It is a standard term in insurance policies that an insurer which has paid out under the policy can take over any claims the insured had against third parties to recoup those losses. These rights of ‘subrogation’ also arise at law generally and are regularly used by insurers to minimise the impacts of an insured loss.

Often businesses will regard an insurance policy as an alternative to having to seek recovery from a third party that caused the loss and, of course, claiming under the policy is typically much less onerous than pursuing a third party. However, in claiming on the policy and once the insurer has paid, the insured is transferring the right to bring the third party claim to the insurer. From that point on the insurer will call the shots on whether and how to proceed to recoup the loss.

Having insurance does not enable businesses to cease involvement in available recovery actions. Subrogated claims are brought in the name of the insured and are likely to require the assistance of the insured’s business and employees. This can affect the insured’s business relationships and also act as a drain on its employees’ time.

One recent approach by an insurer has highlighted a further example of issues that can arise with subrogation. The case Rathbone Brothers Plc & Anor v Novae Corporate Underwriting Ltd (2014) concerned a consultant (PEV) engaged by a Rathbone group company. PEV had also previously been an employee of that company. As is common, Rathbones took out an insurance policy to cover, among other areas, claims made against Rathbones group companies arising out of negligence of employees

As part of his role with Rathbones, the consultant was subject of a negligence claim brought by the beneficiaries of a trust  he acted as trustee for.  However, as is common in service contracts, the consultant also had the benefit of an indemnity from Rathbones to cover any claims made against him as a result of work undertaken in his capacity as a consultant for Rathbones.  Such an indemnity is often provided alongside insurance and provides an extra layer of protection for the consultant or employee; it can also act as an incentive for the employee or consultant to take on particular roles

Rathbones and its insurers did not agree on coverage for the claim. The insurers took a number of points, including that even if the consultant was indemnified under the policy insurers could look to recoup amounts paid out under the policy from Rathbones itself. This was on the basis that it was entitled to exercise its rights of subrogation in the insurance policy and ‘step into the shoes’ of the consultant to claim against Rathbones under the indemnity and recover any losses it paid out.

In effect this made the losses circular. Rathbones had bought the policy to protect its business in respect of a particular risk, that risk eventuated; however if the insurer paid the third party claim it would seek to recover the payment from Rathbones. The policy was of no value to Rathbones in these circumstances.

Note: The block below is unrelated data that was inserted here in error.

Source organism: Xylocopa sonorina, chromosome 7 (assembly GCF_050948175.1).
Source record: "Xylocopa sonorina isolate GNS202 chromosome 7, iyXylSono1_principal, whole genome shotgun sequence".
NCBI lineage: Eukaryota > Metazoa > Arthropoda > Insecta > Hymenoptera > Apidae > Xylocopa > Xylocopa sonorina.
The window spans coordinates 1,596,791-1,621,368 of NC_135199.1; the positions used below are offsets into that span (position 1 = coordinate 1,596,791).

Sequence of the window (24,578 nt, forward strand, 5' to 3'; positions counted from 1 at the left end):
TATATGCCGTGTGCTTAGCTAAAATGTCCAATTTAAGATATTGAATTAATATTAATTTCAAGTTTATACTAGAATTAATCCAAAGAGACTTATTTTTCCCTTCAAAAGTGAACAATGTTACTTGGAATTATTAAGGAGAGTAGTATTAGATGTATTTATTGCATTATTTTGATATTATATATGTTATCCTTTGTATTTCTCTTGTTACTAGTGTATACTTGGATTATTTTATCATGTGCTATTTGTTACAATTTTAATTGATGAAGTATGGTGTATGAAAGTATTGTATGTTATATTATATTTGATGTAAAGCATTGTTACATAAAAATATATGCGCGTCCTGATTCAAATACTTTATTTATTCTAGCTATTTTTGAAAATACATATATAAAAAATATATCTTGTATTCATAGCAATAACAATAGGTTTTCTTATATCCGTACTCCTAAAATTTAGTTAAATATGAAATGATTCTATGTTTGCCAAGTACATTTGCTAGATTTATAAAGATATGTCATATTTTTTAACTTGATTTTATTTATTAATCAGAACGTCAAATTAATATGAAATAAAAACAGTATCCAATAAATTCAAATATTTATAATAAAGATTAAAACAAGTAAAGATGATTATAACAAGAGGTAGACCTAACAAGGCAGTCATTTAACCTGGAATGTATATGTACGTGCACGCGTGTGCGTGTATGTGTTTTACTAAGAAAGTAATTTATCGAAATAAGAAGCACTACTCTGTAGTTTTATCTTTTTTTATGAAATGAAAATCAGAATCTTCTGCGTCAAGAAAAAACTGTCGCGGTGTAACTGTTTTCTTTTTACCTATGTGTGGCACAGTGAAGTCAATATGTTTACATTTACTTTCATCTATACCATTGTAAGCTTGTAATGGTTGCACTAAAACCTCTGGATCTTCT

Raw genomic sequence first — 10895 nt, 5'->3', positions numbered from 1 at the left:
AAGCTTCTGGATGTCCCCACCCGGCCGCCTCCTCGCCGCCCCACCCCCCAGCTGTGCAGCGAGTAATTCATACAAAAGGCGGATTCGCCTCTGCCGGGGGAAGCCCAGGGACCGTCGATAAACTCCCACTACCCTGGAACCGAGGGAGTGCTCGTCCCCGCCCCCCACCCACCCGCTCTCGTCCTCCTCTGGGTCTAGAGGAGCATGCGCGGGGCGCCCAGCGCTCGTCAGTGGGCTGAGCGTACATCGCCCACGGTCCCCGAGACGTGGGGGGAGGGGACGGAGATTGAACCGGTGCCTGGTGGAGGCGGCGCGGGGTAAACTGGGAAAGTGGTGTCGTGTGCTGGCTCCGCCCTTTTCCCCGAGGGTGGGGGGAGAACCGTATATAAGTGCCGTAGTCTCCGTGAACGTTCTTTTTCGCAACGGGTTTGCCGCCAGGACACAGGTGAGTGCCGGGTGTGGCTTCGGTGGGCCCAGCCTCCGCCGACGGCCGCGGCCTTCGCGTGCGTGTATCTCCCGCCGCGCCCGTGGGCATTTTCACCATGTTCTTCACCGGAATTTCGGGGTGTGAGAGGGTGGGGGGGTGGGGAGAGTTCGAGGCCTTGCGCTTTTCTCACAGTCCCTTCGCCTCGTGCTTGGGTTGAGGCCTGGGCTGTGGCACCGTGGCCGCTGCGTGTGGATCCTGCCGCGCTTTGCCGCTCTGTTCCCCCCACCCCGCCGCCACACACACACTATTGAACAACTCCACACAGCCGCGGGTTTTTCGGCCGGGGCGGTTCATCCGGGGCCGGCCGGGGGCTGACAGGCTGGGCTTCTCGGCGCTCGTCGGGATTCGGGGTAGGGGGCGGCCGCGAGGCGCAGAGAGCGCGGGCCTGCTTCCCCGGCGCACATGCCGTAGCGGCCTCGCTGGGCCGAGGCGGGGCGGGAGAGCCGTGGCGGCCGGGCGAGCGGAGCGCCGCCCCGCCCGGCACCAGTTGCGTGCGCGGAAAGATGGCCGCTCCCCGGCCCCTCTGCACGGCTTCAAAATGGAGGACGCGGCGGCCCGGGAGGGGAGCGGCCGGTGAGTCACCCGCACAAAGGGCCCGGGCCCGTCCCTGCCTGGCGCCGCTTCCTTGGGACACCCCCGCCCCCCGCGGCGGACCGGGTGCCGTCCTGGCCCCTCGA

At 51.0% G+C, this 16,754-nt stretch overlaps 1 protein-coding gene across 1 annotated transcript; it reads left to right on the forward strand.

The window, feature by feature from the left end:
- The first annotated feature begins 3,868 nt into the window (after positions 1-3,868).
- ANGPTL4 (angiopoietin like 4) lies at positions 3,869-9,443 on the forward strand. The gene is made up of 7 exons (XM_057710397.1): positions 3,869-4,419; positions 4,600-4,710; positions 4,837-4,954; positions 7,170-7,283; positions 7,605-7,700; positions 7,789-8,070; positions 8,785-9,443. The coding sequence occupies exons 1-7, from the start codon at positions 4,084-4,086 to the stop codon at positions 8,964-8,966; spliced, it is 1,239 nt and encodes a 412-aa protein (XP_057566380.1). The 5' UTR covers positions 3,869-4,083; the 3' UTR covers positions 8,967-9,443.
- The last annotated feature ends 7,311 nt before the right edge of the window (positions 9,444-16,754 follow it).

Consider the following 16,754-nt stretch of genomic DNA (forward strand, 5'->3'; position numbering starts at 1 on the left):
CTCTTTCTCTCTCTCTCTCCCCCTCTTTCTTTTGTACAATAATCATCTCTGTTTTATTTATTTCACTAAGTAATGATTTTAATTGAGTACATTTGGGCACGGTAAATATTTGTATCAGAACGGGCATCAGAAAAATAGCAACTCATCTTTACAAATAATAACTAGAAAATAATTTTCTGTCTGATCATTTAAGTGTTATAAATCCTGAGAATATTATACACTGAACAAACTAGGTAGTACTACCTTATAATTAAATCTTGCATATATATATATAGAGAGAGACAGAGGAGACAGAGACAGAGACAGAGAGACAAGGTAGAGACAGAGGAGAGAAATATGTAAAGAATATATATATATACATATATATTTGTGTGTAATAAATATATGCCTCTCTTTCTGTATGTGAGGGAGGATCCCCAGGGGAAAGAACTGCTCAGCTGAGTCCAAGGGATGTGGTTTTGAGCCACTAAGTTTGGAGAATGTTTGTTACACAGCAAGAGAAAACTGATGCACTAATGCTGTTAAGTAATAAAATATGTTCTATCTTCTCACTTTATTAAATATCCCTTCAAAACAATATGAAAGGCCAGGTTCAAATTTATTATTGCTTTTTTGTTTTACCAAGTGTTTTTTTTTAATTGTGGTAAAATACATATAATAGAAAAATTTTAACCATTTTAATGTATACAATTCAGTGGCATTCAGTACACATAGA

Controversially the lower court considered this would be a valid use of the insurer’s subrogation rights. The Court of Appeal however rejected this approach and made it clear that subrogation could not be used in this situation. The majority view of the Court was that a term should be implied into the insurance policy which would prevent insurers from seeking  to use an employee’s indemnity rights against the employer when the indemnity covered the same risks as the insurance policy taken out by the employer on its behalf and on behalf of employees/consultants. Many employers no doubt breathed a sigh of relief when the Court of Appeal overturned the High Court decision.

Is a Consultant an ‘insured person’?

In reaching this decision, the Court of Appeal also considered whether a ‘consultant’ acting as a personal trustee would fall within the definition of ‘insured persons’ within the insurance policy.  The insurance policy defined ‘insured persons’ as being among other categories of people:

“…a paid employee…working under the direct control or supervision of any insured company”

The Court of Appeal considered that it would be an extraordinary limitation of cover if when exercising their role as trustees paid employees were not covered as the provision of trustee services was a major part of Rathbone’s business and one of the principal reasons why it would seek professional indemnity insurance.

The Court also rejected the argument that a consultant was not a “paid employee” on the wording of this particular policy.

This case highlights a few issues with insurance policies/indemnities:

  • An insurer is unlikely to be able to enforce rights under an indemnity provided by an employer who is co-insured with employees under a policy which the employer has taken out to cover the same risk as that covered by the indemnity.
  • However to avoid arguments about subrogation in policies covering more than one insured, any intended waiver of subrogation should be clearly expressed in the policy.
  • Employers providing indemnities should make it clear (if intended) that the indemnity is secondary to the relevant insurance cover.